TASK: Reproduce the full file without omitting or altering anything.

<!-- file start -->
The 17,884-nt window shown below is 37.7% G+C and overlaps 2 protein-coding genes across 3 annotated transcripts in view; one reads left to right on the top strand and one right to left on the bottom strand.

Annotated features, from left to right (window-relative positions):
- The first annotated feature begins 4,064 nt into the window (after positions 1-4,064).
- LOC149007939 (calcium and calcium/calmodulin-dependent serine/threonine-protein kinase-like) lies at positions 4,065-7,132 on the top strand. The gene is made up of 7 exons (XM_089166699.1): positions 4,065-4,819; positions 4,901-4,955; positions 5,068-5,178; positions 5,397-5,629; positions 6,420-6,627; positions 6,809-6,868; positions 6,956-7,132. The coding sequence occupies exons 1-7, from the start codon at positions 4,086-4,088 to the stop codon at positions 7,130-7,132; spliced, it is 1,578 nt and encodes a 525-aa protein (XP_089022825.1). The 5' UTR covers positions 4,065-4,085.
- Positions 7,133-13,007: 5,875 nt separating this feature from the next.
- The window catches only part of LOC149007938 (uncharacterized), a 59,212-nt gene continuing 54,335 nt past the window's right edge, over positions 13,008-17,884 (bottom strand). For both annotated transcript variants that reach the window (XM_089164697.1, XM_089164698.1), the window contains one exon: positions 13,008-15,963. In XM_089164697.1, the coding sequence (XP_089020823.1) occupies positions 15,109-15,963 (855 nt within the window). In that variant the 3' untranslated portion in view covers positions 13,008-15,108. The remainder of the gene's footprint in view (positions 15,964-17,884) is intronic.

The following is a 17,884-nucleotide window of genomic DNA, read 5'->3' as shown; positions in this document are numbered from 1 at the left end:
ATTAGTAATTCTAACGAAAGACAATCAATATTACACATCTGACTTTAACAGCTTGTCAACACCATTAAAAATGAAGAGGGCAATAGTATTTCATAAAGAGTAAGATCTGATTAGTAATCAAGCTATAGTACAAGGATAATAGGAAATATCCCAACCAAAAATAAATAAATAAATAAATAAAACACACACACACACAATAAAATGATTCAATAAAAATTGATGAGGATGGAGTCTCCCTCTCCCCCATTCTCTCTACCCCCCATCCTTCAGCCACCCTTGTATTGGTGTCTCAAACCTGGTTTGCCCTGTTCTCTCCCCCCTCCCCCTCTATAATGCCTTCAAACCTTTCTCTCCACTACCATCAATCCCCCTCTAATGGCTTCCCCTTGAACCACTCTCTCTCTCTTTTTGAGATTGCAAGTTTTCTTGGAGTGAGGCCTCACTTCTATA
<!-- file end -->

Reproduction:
The 17,884-nt window shown below is 37.7% G+C and overlaps 2 protein-coding genes across 3 annotated transcripts in view; one reads left to right on the top strand and one right to left on the bottom strand.

Annotated features, from left to right (window-relative positions):
- The first annotated feature begins 4,064 nt into the window (after positions 1-4,064).
- LOC149007939 (calcium and calcium/calmodulin-dependent serine/threonine-protein kinase-like) lies at positions 4,065-7,132 on the top strand. The gene is made up of 7 exons (XM_089166699.1): positions 4,065-4,819; positions 4,901-4,955; positions 5,068-5,178; positions 5,397-5,629; positions 6,420-6,627; positions 6,809-6,868; positions 6,956-7,132. The coding sequence occupies exons 1-7, from the start codon at positions 4,086-4,088 to the stop codon at positions 7,130-7,132; spliced, it is 1,578 nt and encodes a 525-aa protein (XP_089022825.1). The 5' UTR covers positions 4,065-4,085.
- Positions 7,133-13,007: 5,875 nt separating this feature from the next.
- The window catches only part of LOC149007938 (uncharacterized), a 59,212-nt gene continuing 54,335 nt past the window's right edge, over positions 13,008-17,884 (bottom strand). For both annotated transcript variants that reach the window (XM_089164697.1, XM_089164698.1), the window contains one exon: positions 13,008-15,963. In XM_089164697.1, the coding sequence (XP_089020823.1) occupies positions 15,109-15,963 (855 nt within the window). In that variant the 3' untranslated portion in view covers positions 13,008-15,108. The remainder of the gene's footprint in view (positions 15,964-17,884) is intronic.

The following is a 17,884-nucleotide window of genomic DNA, read 5'->3' as shown; positions in this document are numbered from 1 at the left end:
ATTAGTAATTCTAACGAAAGACAATCAATATTACACATCTGACTTTAACAGCTTGTCAACACCATTAAAAATGAAGAGGGCAATAGTATTTCATAAAGAGTAAGATCTGATTAGTAATCAAGCTATAGTACAAGGATAATAGGAAATATCCCAACCAAAAATAAATAAATAAATAAATAAAACACACACACACACAATAAAATGATTCAATAAAAATTGATGAGGATGGAGTCTCCCTCTCCCCCATTCTCTCTACCCCCCATCCTTCAGCCACCCTTGTATTGGTGTCTCAAACCTGGTTTGCCCTGTTCTCTCCCCCCTCCCCCTCTATAATGCCTTCAAACCTTTCTCTCCACTACCATCAATCCCCCTCTAATGGCTTCCCCTTGAACCACTCTCTCTCTCTTTTTGAGATTGCAAGTTTTCTTGGAGTGAGGCCTCACTTCTATA